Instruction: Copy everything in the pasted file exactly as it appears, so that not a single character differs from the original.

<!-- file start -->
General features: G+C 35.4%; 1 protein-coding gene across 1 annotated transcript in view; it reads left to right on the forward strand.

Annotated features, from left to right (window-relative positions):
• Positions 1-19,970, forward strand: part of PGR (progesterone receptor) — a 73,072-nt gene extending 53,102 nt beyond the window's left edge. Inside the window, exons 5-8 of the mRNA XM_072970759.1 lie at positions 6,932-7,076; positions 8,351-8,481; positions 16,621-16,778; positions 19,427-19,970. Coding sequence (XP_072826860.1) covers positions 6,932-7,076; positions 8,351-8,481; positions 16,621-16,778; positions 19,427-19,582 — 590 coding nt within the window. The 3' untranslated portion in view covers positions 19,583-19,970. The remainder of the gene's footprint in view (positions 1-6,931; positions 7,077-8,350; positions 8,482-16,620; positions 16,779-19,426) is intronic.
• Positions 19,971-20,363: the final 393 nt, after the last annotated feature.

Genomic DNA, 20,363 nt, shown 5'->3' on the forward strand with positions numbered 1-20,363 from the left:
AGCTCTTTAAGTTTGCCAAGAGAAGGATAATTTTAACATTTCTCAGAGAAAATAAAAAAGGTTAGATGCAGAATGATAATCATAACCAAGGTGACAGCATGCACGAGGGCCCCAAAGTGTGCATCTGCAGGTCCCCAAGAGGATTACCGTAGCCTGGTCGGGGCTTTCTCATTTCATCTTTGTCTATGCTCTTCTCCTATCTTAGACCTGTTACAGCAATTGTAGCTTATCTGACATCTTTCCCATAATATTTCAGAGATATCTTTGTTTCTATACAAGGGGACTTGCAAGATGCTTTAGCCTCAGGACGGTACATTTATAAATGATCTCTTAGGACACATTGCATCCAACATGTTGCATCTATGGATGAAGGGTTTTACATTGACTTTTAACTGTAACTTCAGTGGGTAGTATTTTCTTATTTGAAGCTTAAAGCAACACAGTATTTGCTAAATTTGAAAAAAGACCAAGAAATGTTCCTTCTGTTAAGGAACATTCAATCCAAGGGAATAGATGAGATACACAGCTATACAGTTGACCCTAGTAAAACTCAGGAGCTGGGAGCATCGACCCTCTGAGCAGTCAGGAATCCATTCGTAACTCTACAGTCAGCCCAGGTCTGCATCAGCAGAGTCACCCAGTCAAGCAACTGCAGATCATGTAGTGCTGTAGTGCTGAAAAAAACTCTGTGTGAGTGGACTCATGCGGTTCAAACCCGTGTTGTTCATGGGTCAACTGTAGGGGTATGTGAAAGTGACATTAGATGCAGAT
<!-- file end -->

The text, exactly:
General features: G+C 35.4%; 1 protein-coding gene across 1 annotated transcript in view; it reads left to right on the forward strand.

Annotated features, from left to right (window-relative positions):
• Positions 1-19,970, forward strand: part of PGR (progesterone receptor) — a 73,072-nt gene extending 53,102 nt beyond the window's left edge. Inside the window, exons 5-8 of the mRNA XM_072970759.1 lie at positions 6,932-7,076; positions 8,351-8,481; positions 16,621-16,778; positions 19,427-19,970. Coding sequence (XP_072826860.1) covers positions 6,932-7,076; positions 8,351-8,481; positions 16,621-16,778; positions 19,427-19,582 — 590 coding nt within the window. The 3' untranslated portion in view covers positions 19,583-19,970. The remainder of the gene's footprint in view (positions 1-6,931; positions 7,077-8,350; positions 8,482-16,620; positions 16,779-19,426) is intronic.
• Positions 19,971-20,363: the final 393 nt, after the last annotated feature.

Genomic DNA, 20,363 nt, shown 5'->3' on the forward strand with positions numbered 1-20,363 from the left:
AGCTCTTTAAGTTTGCCAAGAGAAGGATAATTTTAACATTTCTCAGAGAAAATAAAAAAGGTTAGATGCAGAATGATAATCATAACCAAGGTGACAGCATGCACGAGGGCCCCAAAGTGTGCATCTGCAGGTCCCCAAGAGGATTACCGTAGCCTGGTCGGGGCTTTCTCATTTCATCTTTGTCTATGCTCTTCTCCTATCTTAGACCTGTTACAGCAATTGTAGCTTATCTGACATCTTTCCCATAATATTTCAGAGATATCTTTGTTTCTATACAAGGGGACTTGCAAGATGCTTTAGCCTCAGGACGGTACATTTATAAATGATCTCTTAGGACACATTGCATCCAACATGTTGCATCTATGGATGAAGGGTTTTACATTGACTTTTAACTGTAACTTCAGTGGGTAGTATTTTCTTATTTGAAGCTTAAAGCAACACAGTATTTGCTAAATTTGAAAAAAGACCAAGAAATGTTCCTTCTGTTAAGGAACATTCAATCCAAGGGAATAGATGAGATACACAGCTATACAGTTGACCCTAGTAAAACTCAGGAGCTGGGAGCATCGACCCTCTGAGCAGTCAGGAATCCATTCGTAACTCTACAGTCAGCCCAGGTCTGCATCAGCAGAGTCACCCAGTCAAGCAACTGCAGATCATGTAGTGCTGTAGTGCTGAAAAAAACTCTGTGTGAGTGGACTCATGCGGTTCAAACCCGTGTTGTTCATGGGTCAACTGTAGGGGTATGTGAAAGTGACATTAGATGCAGAT